Don't get offended by questions: Madonsela
Johannesburg - Public sector authorities should not be offended when citizens question decisions or alleged corruption, Public Protector Thuli Madonsela said on Friday.
"We should not be offended. It's a culture that says we don't want to be accountable," she told an anti-corruption summit in Johannesburg.
"We have to have the humility to answer the questions because accountability is an important part in the fight against corruption."
She said the public sector was the largest provider of employment and it had become the most vulnerable to corruption.
Delegates heard that citizens needed to be empowered to know what questions to ask and who to question.
They also had a right to know why certain decisions were made and what influenced those decisions, Madonsela said.
Breeding ground for corruption
"People deserve to know why you made one decision instead of another. People should also know what influenced the decision."
Madonsela said transparency was extremely important and noted that maladministration created a breeding ground for corruption.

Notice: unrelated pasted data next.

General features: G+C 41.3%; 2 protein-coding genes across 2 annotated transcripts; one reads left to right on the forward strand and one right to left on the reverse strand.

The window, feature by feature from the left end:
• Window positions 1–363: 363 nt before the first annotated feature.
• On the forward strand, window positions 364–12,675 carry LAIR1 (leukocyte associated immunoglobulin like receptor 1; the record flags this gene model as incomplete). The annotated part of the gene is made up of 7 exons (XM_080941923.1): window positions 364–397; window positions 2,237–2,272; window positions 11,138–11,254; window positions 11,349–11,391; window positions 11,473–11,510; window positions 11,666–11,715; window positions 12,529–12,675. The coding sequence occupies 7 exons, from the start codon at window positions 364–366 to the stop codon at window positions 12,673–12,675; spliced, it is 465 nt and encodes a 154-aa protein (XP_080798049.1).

"We are all responsible for what is happening. We either get involved in it... or we look the other way. If we have corruption, it boils down to the way our society has become."
Speaking metaphorically about an animal farm, she said the behaviour of the "animals" was troubling.
"In addition to cheating the other animals... of food, their explanation for eating all the food was that they were eating it for you...
"They said they needed to be well fed and looked after so that they could govern properly."
Madonsela said the reality was that the others were working hard and starving.
"I'm using animal farm as a metaphor for people who misappropriated public funds or have been involved in the abuse of state resources.
"They call upon the very poor to defend them, claiming that they are now being persecuted."
She said accountability and strong leadership was crucial in efforts to defeat corruption.
"Where there is abuse of power and abuse of state resources, corruption thrives," she said.
"We need strong leaders for good governance and they must have consistency."
Weak systems also needed to be fixed.
The public protector explained that corruption was a bilateral crime that took "two to tango".
"If people in government are corrupt, with whom are they being corrupt?"
She stressed that all individuals involved in such crimes should suffer the consequences and not just the public servants.
One of the most common forms of corruption was bribery.
She said often people who abused power ended up appealing to the poor they wronged.
Madonsela encouraged efforts by individuals and groups in fighting corruption and applauded the media for its role.